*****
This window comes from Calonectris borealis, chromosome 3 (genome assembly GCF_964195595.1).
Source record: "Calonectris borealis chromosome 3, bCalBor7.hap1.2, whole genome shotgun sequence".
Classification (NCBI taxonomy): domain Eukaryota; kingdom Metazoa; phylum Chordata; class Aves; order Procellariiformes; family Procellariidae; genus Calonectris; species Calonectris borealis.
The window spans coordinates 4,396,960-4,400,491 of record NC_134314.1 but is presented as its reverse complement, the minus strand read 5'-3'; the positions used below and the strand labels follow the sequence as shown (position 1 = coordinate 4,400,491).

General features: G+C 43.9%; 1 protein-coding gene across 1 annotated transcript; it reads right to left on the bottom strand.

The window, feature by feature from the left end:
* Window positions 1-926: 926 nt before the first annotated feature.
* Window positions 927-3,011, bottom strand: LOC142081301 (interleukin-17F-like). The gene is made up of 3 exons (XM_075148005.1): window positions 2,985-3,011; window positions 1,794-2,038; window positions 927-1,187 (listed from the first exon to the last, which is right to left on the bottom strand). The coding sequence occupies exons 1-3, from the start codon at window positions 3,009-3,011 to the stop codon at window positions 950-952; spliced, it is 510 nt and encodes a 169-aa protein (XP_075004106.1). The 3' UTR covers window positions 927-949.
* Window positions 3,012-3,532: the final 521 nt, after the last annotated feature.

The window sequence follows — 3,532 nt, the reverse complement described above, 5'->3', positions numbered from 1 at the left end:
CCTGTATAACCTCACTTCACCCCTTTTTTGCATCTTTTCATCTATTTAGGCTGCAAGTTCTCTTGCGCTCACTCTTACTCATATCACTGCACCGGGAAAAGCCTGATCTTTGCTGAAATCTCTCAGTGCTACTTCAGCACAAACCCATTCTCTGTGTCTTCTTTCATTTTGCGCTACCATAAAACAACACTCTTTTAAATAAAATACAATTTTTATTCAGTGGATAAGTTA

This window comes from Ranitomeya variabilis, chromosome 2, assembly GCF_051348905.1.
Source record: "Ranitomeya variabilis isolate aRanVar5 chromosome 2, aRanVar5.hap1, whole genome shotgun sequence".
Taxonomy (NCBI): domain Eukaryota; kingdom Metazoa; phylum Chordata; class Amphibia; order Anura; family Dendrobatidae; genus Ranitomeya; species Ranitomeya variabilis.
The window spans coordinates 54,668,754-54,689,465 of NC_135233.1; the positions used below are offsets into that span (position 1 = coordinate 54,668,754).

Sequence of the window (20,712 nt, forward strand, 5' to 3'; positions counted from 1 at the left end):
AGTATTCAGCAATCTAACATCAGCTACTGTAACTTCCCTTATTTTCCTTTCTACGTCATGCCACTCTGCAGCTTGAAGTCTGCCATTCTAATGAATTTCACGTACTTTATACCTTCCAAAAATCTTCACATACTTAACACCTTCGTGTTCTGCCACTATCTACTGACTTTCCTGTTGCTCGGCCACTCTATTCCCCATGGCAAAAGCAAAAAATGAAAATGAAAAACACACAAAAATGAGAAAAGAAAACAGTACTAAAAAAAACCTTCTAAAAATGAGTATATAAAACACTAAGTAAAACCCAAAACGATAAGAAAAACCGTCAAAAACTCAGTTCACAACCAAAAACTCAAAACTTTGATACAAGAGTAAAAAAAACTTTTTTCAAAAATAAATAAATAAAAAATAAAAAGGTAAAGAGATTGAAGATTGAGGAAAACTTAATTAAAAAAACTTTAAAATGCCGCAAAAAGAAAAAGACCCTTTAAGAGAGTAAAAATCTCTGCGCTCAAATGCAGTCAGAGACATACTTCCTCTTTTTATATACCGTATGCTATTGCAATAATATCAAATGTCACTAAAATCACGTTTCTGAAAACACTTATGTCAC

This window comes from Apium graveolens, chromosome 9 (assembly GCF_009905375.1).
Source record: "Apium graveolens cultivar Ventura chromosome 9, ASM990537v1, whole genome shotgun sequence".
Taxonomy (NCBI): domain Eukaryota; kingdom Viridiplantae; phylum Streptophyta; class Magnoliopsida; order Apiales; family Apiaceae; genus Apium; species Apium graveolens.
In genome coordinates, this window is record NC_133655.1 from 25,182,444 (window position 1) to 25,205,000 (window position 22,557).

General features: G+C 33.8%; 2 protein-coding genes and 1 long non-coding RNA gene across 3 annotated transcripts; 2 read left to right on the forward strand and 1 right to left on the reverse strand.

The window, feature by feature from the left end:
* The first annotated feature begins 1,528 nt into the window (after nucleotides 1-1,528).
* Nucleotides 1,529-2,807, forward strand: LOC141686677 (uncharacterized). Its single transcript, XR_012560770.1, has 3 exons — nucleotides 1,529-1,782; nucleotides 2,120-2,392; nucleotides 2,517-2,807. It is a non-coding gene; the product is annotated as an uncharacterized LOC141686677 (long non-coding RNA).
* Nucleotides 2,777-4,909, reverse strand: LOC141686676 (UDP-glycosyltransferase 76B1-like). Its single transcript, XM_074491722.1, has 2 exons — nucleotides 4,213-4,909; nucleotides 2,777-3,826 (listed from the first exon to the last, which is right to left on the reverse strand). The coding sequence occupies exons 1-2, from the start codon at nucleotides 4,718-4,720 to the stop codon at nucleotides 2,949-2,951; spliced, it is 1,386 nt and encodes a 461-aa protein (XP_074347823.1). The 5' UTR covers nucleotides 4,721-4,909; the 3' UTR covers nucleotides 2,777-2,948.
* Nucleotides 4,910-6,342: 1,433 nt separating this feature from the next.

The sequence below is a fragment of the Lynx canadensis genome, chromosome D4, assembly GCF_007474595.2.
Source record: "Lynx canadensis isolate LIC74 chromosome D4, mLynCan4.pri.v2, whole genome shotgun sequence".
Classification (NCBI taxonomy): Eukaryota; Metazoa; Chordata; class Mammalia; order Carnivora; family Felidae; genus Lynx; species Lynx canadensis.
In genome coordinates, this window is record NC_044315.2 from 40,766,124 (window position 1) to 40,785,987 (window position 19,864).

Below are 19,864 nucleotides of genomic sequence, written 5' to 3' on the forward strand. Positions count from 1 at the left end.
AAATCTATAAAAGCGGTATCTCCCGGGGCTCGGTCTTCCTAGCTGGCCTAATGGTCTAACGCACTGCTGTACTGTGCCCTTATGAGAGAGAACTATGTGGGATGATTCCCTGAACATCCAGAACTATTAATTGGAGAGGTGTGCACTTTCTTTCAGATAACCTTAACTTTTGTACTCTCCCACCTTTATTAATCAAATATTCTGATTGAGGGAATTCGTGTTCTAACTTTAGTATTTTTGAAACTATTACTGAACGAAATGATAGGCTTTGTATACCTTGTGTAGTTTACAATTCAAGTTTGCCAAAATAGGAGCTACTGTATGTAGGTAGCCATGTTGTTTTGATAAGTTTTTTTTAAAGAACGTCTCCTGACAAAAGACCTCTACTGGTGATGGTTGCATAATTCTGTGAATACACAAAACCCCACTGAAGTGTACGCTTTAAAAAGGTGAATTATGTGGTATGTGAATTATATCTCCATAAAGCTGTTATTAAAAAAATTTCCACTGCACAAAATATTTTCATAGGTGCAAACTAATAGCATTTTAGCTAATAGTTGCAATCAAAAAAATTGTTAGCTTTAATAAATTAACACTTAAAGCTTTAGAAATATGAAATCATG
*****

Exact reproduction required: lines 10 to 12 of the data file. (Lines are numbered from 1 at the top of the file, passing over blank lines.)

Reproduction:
The window sequence follows — 3,532 nt, the reverse complement described above, 5'->3', positions numbered from 1 at the left end:
CCTGTATAACCTCACTTCACCCCTTTTTTGCATCTTTTCATCTATTTAGGCTGCAAGTTCTCTTGCGCTCACTCTTACTCATATCACTGCACCGGGAAAAGCCTGATCTTTGCTGAAATCTCTCAGTGCTACTTCAGCACAAACCCATTCTCTGTGTCTTCTTTCATTTTGCGCTACCATAAAACAACACTCTTTTAAATAAAATACAATTTTTATTCAGTGGATAAGTTA

This window comes from Ranitomeya variabilis, chromosome 2, assembly GCF_051348905.1.